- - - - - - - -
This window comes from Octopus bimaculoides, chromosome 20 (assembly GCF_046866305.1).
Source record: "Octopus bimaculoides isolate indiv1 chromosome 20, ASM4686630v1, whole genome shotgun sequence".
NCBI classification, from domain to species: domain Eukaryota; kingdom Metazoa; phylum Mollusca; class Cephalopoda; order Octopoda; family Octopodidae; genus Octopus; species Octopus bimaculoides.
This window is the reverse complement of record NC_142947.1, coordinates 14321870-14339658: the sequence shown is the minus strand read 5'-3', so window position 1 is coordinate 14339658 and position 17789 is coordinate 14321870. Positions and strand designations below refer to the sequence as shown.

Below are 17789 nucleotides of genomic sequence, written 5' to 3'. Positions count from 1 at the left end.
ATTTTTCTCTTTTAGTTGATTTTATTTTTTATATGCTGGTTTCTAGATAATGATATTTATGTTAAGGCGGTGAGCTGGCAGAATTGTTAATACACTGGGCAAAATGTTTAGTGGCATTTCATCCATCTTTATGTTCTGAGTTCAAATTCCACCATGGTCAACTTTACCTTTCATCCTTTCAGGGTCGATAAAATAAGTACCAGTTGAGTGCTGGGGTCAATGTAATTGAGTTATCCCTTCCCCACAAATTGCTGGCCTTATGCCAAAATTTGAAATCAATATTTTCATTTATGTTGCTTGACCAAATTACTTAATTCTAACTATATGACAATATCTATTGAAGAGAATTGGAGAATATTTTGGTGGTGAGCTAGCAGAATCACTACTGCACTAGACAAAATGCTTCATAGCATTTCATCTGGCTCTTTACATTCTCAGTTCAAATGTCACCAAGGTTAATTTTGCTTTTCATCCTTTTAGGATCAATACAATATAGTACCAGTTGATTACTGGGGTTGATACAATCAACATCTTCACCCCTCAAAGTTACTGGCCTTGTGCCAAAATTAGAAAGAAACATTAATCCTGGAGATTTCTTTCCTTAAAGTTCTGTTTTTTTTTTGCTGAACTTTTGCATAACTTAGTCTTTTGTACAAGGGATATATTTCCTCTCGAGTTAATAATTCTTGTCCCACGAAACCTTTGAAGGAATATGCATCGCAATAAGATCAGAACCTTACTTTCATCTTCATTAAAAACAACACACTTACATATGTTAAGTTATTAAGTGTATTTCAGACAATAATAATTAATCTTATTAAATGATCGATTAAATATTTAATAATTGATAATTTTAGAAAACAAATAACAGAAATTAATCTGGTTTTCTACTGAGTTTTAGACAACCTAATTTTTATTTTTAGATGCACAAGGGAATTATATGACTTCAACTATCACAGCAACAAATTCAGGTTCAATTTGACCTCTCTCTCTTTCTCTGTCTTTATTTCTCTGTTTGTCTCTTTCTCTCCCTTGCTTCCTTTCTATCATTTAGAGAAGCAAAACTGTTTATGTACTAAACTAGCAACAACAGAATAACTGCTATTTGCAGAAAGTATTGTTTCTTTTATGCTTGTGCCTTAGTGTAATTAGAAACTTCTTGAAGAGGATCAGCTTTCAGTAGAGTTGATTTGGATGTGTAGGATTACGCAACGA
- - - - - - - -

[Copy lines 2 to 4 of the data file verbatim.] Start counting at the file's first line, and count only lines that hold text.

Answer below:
Source record: "Octopus bimaculoides isolate indiv1 chromosome 20, ASM4686630v1, whole genome shotgun sequence".
NCBI classification, from domain to species: domain Eukaryota; kingdom Metazoa; phylum Mollusca; class Cephalopoda; order Octopoda; family Octopodidae; genus Octopus; species Octopus bimaculoides.
This window is the reverse complement of record NC_142947.1, coordinates 14321870-14339658: the sequence shown is the minus strand read 5'-3', so window position 1 is coordinate 14339658 and position 17789 is coordinate 14321870. Positions and strand designations below refer to the sequence as shown.